With his slightly mischievous demeanor, the pianist Shura Cherkassky looks like somebody's grandfather -- specifically, a somebody from a Russian-Jewish background. To someone from such a background such a grandfather means a spinner of great stories, someone with the ability to make even the most familiar of thrice-told tales seem utterly fresh and true. That also happens to be exactly the kind of pianist Cherkassky is, and it was exactly the kind of concert he gave yesterday afternoon in Dalsheimer Auditorium at Baltimore Hebrew Congregation.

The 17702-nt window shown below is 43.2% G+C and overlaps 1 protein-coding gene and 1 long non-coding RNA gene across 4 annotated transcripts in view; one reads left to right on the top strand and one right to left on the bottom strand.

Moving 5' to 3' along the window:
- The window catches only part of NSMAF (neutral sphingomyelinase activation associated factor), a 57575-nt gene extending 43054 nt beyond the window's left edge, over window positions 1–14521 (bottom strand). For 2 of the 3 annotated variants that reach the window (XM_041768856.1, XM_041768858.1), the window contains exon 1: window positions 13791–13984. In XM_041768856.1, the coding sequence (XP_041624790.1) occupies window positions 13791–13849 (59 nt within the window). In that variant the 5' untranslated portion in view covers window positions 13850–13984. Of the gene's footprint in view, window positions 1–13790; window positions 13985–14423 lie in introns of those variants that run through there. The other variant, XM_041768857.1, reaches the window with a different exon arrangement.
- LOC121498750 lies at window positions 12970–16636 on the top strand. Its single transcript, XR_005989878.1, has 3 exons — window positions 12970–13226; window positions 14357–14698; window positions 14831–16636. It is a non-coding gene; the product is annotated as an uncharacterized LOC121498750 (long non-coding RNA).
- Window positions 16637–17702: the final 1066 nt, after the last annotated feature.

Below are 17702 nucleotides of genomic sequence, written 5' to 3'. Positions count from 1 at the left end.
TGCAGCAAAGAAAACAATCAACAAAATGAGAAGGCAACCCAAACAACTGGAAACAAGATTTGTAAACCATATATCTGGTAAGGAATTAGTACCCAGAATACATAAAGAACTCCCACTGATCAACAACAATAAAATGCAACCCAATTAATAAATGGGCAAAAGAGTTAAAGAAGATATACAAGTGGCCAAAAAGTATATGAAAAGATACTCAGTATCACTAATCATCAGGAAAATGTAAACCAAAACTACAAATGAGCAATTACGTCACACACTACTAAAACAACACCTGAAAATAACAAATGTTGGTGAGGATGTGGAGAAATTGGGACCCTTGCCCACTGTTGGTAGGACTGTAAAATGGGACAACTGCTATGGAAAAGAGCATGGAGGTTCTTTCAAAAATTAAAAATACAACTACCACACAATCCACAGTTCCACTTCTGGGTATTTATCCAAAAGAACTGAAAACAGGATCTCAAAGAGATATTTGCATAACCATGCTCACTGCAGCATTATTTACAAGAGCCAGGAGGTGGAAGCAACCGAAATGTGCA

Because he is in his 81st year it might be well to say that Cherkassky remains -- purely from a mechanical point of view -- a staggering pianist. Any pianist -- never mind one who is an octogenarian -- who plays Schumann's Symphonic Etudes with such accuracy and power and the outer sections of Chopin's E Major Scherzo with such delicacy and legerdemain commands admiration. But that is where Cherkassky's unique art only begins.
His music-making relies more on spontaneous whim than any other pianist of whom I can think. And his playing -- which can take off in startling directions as it frequently did in yesterday's recital -- is utterly fascinating. No matter how willful his playing was, however, his luscious tone, his attention to polyphonic lines and his ear for finely nuanced phrasing always served the music.